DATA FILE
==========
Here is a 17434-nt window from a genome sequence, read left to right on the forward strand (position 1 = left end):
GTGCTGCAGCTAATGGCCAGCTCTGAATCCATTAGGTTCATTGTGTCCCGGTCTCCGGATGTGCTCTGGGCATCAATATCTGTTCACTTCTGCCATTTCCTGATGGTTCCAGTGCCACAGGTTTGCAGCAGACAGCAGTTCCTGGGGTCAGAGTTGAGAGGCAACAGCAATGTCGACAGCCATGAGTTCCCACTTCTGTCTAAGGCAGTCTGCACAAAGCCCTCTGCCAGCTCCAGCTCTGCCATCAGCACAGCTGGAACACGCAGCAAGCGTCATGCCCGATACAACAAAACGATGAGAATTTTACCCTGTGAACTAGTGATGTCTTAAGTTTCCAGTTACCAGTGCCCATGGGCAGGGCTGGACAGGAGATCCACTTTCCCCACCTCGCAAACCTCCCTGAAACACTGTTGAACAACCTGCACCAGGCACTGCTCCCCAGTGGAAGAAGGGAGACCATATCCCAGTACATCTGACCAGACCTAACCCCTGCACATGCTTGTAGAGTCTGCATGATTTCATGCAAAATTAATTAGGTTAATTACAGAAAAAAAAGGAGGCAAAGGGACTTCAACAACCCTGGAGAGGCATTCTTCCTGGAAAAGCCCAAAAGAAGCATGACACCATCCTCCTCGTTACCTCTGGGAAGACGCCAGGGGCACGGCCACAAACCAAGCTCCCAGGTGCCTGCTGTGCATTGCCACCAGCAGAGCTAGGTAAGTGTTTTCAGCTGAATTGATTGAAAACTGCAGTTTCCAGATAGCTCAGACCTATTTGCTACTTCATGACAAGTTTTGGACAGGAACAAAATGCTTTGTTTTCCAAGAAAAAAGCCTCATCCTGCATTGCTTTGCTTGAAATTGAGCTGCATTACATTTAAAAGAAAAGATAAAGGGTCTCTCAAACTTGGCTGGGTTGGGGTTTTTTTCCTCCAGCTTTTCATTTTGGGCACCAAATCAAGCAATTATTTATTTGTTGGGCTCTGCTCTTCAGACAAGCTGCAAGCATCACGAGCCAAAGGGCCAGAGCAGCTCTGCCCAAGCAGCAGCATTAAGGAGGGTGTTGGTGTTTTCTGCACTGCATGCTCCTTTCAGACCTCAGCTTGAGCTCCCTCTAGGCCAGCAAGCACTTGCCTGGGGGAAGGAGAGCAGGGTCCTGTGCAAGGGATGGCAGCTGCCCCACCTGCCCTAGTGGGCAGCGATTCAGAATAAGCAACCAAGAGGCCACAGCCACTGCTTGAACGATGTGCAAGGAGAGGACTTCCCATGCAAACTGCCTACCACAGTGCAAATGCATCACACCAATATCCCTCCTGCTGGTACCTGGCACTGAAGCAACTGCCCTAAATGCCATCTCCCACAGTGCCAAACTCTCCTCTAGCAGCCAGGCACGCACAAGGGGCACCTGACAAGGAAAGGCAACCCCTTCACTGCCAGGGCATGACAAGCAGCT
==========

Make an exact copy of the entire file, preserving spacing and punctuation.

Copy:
Here is a 17434-nt window from a genome sequence, read left to right on the forward strand (position 1 = left end):
GTGCTGCAGCTAATGGCCAGCTCTGAATCCATTAGGTTCATTGTGTCCCGGTCTCCGGATGTGCTCTGGGCATCAATATCTGTTCACTTCTGCCATTTCCTGATGGTTCCAGTGCCACAGGTTTGCAGCAGACAGCAGTTCCTGGGGTCAGAGTTGAGAGGCAACAGCAATGTCGACAGCCATGAGTTCCCACTTCTGTCTAAGGCAGTCTGCACAAAGCCCTCTGCCAGCTCCAGCTCTGCCATCAGCACAGCTGGAACACGCAGCAAGCGTCATGCCCGATACAACAAAACGATGAGAATTTTACCCTGTGAACTAGTGATGTCTTAAGTTTCCAGTTACCAGTGCCCATGGGCAGGGCTGGACAGGAGATCCACTTTCCCCACCTCGCAAACCTCCCTGAAACACTGTTGAACAACCTGCACCAGGCACTGCTCCCCAGTGGAAGAAGGGAGACCATATCCCAGTACATCTGACCAGACCTAACCCCTGCACATGCTTGTAGAGTCTGCATGATTTCATGCAAAATTAATTAGGTTAATTACAGAAAAAAAAGGAGGCAAAGGGACTTCAACAACCCTGGAGAGGCATTCTTCCTGGAAAAGCCCAAAAGAAGCATGACACCATCCTCCTCGTTACCTCTGGGAAGACGCCAGGGGCACGGCCACAAACCAAGCTCCCAGGTGCCTGCTGTGCATTGCCACCAGCAGAGCTAGGTAAGTGTTTTCAGCTGAATTGATTGAAAACTGCAGTTTCCAGATAGCTCAGACCTATTTGCTACTTCATGACAAGTTTTGGACAGGAACAAAATGCTTTGTTTTCCAAGAAAAAAGCCTCATCCTGCATTGCTTTGCTTGAAATTGAGCTGCATTACATTTAAAAGAAAAGATAAAGGGTCTCTCAAACTTGGCTGGGTTGGGGTTTTTTTCCTCCAGCTTTTCATTTTGGGCACCAAATCAAGCAATTATTTATTTGTTGGGCTCTGCTCTTCAGACAAGCTGCAAGCATCACGAGCCAAAGGGCCAGAGCAGCTCTGCCCAAGCAGCAGCATTAAGGAGGGTGTTGGTGTTTTCTGCACTGCATGCTCCTTTCAGACCTCAGCTTGAGCTCCCTCTAGGCCAGCAAGCACTTGCCTGGGGGAAGGAGAGCAGGGTCCTGTGCAAGGGATGGCAGCTGCCCCACCTGCCCTAGTGGGCAGCGATTCAGAATAAGCAACCAAGAGGCCACAGCCACTGCTTGAACGATGTGCAAGGAGAGGACTTCCCATGCAAACTGCCTACCACAGTGCAAATGCATCACACCAATATCCCTCCTGCTGGTACCTGGCACTGAAGCAACTGCCCTAAATGCCATCTCCCACAGTGCCAAACTCTCCTCTAGCAGCCAGGCACGCACAAGGGGCACCTGACAAGGAAAGGCAACCCCTTCACTGCCAGGGCATGACAAGCAGCT